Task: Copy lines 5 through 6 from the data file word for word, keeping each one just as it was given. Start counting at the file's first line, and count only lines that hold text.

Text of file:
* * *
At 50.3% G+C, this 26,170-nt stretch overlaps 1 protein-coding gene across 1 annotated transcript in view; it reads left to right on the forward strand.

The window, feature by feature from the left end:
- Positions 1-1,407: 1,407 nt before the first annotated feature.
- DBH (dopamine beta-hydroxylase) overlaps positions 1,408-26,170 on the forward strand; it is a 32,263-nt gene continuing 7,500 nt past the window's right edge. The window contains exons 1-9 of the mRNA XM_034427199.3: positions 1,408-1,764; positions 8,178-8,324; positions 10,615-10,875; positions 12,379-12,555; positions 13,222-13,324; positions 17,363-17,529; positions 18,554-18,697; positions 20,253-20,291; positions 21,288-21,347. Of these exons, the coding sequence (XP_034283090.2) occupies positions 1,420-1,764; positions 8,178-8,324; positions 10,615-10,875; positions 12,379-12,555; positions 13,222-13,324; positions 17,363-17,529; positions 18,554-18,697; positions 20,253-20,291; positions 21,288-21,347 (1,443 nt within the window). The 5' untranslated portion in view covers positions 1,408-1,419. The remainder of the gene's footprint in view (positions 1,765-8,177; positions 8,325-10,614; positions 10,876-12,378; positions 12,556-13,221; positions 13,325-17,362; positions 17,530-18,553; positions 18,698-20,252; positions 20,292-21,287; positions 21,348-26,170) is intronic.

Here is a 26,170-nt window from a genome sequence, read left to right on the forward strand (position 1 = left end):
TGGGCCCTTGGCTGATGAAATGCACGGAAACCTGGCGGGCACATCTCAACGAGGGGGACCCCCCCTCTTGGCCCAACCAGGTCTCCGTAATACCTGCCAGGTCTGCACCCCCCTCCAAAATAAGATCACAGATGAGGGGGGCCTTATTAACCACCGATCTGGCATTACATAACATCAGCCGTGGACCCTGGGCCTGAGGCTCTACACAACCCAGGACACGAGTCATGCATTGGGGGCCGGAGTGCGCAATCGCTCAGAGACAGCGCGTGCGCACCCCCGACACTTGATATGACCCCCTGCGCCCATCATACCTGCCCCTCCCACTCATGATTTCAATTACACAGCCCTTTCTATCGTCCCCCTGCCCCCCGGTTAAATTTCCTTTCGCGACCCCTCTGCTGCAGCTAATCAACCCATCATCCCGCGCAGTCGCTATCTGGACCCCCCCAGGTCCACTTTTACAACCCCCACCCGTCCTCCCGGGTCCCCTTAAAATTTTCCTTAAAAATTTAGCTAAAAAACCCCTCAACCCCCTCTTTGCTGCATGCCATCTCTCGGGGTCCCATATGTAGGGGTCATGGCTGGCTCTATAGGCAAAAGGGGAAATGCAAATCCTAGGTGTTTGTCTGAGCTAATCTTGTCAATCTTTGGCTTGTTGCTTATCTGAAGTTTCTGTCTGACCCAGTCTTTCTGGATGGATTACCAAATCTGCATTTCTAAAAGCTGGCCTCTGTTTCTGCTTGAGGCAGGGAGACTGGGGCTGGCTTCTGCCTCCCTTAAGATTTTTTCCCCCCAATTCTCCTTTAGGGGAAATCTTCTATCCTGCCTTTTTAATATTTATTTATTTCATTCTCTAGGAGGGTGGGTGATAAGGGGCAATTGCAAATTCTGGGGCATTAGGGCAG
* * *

Here is a 26,170-nt window from a genome sequence, read left to right on the forward strand (position 1 = left end):
TGGGCCCTTGGCTGATGAAATGCACGGAAACCTGGCGGGCACATCTCAACGAGGGGGACCCCCCCTCTTGGCCCAACCAGGTCTCCGTAATACCTGCCAGGTCTGCACCCCCCTCCAAAATAAGATCACAGATGAGGGGGGCCTTATTAACCACCGATCTGGCATTACATAACATCAGCCGTGGACCCTGGGCCTGAGGCTCTACACAACCCAGGACACGAGTCATGCATTGGGGGCCGGAGTGCGCAATCGCTCAGAGACAGCGCGTGCGCACCCCCGACACTTGATATGACCCCCTGCGCCCATCATACCTGCCCCTCCCACTCATGATTTCAATTACACAGCCCTTTCTATCGTCCCCCTGCCCCCCGGTTAAATTTCCTTTCGCGACCCCTCTGCTGCAGCTAATCAACCCATCATCCCGCGCAGTCGCTATCTGGACCCCCCCAGGTCCACTTTTACAACCCCCACCCGTCCTCCCGGGTCCCCTTAAAATTTTCCTTAAAAATTTAGCTAAAAAACCCCTCAACCCCCTCTTTGCTGCATGCCATCTCTCGGGGTCCCATATGTAGGGGTCATGGCTGGCTCTATAGGCAAAAGGGGAAATGCAAATCCTAGGTGTTTGTCTGAGCTAATCTTGTCAATCTTTGGCTTGTTGCTTATCTGAAGTTTCTGTCTGACCCAGTCTTTCTGGATGGATTACCAAATCTGCATTTCTAAAAGCTGGCCTCTGTTTCTGCTTGAGGCAGGGAGACTGGGGCTGGCTTCTGCCTCCCTTAAGATTTTTTCCCCCCAATTCTCCTTTAGGGGAAATCTTCTATCCTGCCTTTTTAATATTTATTTATTTCATTCTCTAGGAGGGTGGGTGATAAGGGGCAATTGCAAATTCTGGGGCATTAGGGCAG